The next-generation USPS mail carrier from Oshkosh Defense has been mired in controversy since the post office awarded that company a massive $6 billion dollar contract last February. That decision has faced legal troubles and political opposition due to the fact that Oshkosh Defense will only build a mixture of 10 percent electric and 90 percent ICE-powered vehicles, in spite of President Joe Biden’s executive order directing the government to electrify its entire fleet. The future mail carrier most recently came under fire from the Environmental Protection Agency (EPA), which criticized its potential impact on the environment, though USPS recently stated that it intends to move forward regardless. Now, five U.S. lawmakers are asking the Postal Service Office of Inspector General to review whether or not USPS complied with environmental regulations during this entire process, according to Reuters.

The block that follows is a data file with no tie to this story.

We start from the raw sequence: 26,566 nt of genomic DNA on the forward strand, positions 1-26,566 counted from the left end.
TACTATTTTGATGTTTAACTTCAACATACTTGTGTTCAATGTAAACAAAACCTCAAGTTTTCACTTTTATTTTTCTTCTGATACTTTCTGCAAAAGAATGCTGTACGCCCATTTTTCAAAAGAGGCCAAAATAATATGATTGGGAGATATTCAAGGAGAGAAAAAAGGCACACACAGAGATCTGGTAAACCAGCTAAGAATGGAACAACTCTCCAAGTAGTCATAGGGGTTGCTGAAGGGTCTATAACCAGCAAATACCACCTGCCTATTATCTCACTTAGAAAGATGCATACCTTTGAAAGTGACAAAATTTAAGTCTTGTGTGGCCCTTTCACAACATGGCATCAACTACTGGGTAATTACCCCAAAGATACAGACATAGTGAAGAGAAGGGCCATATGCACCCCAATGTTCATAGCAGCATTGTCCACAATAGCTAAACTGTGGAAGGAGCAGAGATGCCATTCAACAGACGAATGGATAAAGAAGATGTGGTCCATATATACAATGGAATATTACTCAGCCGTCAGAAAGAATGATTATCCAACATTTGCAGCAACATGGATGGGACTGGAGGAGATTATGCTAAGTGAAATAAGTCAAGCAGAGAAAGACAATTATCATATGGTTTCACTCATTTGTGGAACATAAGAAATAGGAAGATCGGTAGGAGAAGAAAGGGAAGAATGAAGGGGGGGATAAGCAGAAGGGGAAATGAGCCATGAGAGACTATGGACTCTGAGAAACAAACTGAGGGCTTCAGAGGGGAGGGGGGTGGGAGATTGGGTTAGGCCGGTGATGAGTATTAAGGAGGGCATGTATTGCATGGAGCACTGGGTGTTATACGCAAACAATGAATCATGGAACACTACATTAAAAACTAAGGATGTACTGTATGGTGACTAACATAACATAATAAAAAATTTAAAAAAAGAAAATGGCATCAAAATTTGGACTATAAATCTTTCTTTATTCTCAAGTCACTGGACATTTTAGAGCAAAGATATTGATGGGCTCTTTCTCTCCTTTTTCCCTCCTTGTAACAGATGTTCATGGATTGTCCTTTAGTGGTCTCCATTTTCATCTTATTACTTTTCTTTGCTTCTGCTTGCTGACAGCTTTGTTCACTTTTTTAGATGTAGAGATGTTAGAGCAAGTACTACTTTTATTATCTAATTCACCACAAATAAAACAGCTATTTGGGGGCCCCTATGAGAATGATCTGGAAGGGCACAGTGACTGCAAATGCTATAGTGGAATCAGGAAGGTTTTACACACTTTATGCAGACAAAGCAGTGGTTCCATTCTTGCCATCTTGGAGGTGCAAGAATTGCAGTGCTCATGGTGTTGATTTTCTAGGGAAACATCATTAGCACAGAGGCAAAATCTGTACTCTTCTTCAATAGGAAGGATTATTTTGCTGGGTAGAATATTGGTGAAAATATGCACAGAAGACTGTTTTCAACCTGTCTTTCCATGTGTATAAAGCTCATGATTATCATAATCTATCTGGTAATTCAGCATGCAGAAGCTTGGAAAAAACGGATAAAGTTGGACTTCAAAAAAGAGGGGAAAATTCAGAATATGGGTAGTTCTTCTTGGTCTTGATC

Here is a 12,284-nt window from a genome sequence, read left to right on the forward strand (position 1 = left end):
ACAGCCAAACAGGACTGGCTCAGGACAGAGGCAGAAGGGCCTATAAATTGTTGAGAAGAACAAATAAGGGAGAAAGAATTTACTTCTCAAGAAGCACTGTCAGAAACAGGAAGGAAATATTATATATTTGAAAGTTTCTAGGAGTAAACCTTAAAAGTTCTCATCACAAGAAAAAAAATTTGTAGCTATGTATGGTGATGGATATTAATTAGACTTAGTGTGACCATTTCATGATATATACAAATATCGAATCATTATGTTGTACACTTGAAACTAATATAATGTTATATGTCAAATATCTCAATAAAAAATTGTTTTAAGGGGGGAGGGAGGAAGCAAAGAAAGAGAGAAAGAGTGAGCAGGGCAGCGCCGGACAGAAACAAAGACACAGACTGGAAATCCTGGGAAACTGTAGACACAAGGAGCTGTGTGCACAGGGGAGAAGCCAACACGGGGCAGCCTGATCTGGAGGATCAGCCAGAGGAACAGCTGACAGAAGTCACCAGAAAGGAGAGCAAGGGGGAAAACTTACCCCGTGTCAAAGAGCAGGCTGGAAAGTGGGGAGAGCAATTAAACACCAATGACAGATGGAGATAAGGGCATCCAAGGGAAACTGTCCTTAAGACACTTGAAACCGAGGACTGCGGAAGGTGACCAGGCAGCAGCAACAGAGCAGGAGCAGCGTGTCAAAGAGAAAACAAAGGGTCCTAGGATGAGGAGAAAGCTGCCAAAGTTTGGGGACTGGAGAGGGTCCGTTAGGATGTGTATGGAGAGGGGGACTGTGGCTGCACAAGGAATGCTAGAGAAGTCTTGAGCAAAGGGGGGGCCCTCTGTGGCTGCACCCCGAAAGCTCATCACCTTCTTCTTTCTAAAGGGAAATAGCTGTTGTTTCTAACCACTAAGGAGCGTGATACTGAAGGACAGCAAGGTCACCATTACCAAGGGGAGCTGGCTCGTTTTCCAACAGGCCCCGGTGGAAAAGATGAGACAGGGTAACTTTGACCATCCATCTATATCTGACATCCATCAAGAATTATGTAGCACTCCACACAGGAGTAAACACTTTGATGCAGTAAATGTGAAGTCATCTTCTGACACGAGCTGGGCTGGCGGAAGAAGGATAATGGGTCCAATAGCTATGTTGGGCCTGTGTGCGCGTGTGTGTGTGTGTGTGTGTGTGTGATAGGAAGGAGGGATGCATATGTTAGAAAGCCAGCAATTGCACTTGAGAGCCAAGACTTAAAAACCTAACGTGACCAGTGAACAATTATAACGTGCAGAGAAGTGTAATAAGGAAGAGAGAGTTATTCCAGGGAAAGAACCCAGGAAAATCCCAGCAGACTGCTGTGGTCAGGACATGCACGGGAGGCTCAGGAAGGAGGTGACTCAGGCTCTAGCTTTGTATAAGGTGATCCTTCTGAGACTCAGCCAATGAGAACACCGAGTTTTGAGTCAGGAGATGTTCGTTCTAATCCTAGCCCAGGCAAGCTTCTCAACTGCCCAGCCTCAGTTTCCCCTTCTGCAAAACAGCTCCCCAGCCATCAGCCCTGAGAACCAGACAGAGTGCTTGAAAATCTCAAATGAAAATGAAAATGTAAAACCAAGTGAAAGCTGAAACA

“Given the potential environmental impact of the (delivery vehicle) contract, it is crucial that the Postal Service conduct a robust environmental analysis prior to moving forward,” House Oversight and Reform Committee chair Carolyn Maloney and Representatives Gerald Connolly, Jared Huffman, Stephen Lynch, and Brenda Lawrence said in a letter to the federal watchdog. The lawmakers also questioned why USPS assumed “an upfront vehicle cost for an electric (delivery vehicle) that is substantially higher than other electric delivery vehicles being sold to private companies.”
As it did previously, USPS responded by saying that it had completed its environmental obligations and declined to hold a new hearing. Previously, the post office noted that it is willing to increase the percentage of planned electric vehicles in its fleet, but will require additional government funding to do so.
Post Office vehicles comprise one-third of the total government fleet, and USPS intends to purchase around 165,000 next-generation models over the next ten years. However, the new mail carriers from Oshkosh – which will feature engines, transmissions, suspension parts, and other components from Ford – are only expected to present a 0.4 mile-per-gallon improvement in fuel economy over the outgoing Grumman LLVs, or around 8.6 miles-per-gallon.